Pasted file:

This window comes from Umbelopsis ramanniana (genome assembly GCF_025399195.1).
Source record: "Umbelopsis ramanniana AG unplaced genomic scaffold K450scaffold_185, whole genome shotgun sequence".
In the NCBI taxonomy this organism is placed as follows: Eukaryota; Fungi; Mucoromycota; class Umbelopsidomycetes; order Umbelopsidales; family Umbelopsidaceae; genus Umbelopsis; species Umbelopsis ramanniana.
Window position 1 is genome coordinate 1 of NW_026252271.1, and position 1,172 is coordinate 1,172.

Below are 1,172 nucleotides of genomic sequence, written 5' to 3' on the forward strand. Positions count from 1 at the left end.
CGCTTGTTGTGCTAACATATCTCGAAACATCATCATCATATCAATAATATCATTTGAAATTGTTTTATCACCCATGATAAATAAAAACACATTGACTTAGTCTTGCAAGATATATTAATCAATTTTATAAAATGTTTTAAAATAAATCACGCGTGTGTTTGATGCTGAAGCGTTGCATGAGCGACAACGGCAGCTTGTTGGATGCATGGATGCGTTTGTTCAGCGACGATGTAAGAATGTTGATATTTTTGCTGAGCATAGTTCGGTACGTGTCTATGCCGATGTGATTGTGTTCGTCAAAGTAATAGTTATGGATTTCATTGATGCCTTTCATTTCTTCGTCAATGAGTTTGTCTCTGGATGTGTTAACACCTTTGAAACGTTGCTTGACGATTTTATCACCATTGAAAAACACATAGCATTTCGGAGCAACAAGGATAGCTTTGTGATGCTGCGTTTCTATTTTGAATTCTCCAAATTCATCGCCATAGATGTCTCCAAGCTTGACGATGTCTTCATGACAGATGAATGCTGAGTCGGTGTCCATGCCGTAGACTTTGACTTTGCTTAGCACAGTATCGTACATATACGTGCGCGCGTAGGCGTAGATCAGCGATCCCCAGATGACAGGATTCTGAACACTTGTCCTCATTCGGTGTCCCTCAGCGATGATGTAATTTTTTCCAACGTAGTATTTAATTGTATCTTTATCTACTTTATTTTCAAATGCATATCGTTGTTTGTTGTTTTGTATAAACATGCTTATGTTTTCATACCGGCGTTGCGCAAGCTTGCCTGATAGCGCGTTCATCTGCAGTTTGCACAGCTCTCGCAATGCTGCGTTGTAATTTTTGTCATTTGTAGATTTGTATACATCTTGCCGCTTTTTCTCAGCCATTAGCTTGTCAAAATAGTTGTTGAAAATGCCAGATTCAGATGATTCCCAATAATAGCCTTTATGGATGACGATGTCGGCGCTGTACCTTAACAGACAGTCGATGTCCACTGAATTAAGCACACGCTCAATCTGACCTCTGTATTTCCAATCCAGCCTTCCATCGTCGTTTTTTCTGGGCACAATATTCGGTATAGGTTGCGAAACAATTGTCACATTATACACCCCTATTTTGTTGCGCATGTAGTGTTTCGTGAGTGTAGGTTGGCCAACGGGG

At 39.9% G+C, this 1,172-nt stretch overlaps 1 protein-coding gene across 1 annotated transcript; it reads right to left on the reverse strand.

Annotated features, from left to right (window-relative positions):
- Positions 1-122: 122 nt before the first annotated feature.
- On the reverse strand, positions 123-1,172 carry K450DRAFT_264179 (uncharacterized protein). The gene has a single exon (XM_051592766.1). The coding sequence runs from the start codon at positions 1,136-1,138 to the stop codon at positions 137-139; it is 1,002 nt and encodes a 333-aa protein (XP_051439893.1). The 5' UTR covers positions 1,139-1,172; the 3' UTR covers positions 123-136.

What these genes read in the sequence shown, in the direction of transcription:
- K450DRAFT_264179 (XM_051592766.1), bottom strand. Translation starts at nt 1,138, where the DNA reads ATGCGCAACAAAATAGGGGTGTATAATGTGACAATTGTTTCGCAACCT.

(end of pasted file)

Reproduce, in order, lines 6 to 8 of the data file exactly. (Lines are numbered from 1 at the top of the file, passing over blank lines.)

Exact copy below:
CGCTTGTTGTGCTAACATATCTCGAAACATCATCATCATATCAATAATATCATTTGAAATTGTTTTATCACCCATGATAAATAAAAACACATTGACTTAGTCTTGCAAGATATATTAATCAATTTTATAAAATGTTTTAAAATAAATCACGCGTGTGTTTGATGCTGAAGCGTTGCATGAGCGACAACGGCAGCTTGTTGGATGCATGGATGCGTTTGTTCAGCGACGATGTAAGAATGTTGATATTTTTGCTGAGCATAGTTCGGTACGTGTCTATGCCGATGTGATTGTGTTCGTCAAAGTAATAGTTATGGATTTCATTGATGCCTTTCATTTCTTCGTCAATGAGTTTGTCTCTGGATGTGTTAACACCTTTGAAACGTTGCTTGACGATTTTATCACCATTGAAAAACACATAGCATTTCGGAGCAACAAGGATAGCTTTGTGATGCTGCGTTTCTATTTTGAATTCTCCAAATTCATCGCCATAGATGTCTCCAAGCTTGACGATGTCTTCATGACAGATGAATGCTGAGTCGGTGTCCATGCCGTAGACTTTGACTTTGCTTAGCACAGTATCGTACATATACGTGCGCGCGTAGGCGTAGATCAGCGATCCCCAGATGACAGGATTCTGAACACTTGTCCTCATTCGGTGTCCCTCAGCGATGATGTAATTTTTTCCAACGTAGTATTTAATTGTATCTTTATCTACTTTATTTTCAAATGCATATCGTTGTTTGTTGTTTTGTATAAACATGCTTATGTTTTCATACCGGCGTTGCGCAAGCTTGCCTGATAGCGCGTTCATCTGCAGTTTGCACAGCTCTCGCAATGCTGCGTTGTAATTTTTGTCATTTGTAGATTTGTATACATCTTGCCGCTTTTTCTCAGCCATTAGCTTGTCAAAATAGTTGTTGAAAATGCCAGATTCAGATGATTCCCAATAATAGCCTTTATGGATGACGATGTCGGCGCTGTACCTTAACAGACAGTCGATGTCCACTGAATTAAGCACACGCTCAATCTGACCTCTGTATTTCCAATCCAGCCTTCCATCGTCGTTTTTTCTGGGCACAATATTCGGTATAGGTTGCGAAACAATTGTCACATTATACACCCCTATTTTGTTGCGCATGTAGTGTTTCGTGAGTGTAGGTTGGCCAACGGGG

At 39.9% G+C, this 1,172-nt stretch overlaps 1 protein-coding gene across 1 annotated transcript; it reads right to left on the reverse strand.

Annotated features, from left to right (window-relative positions):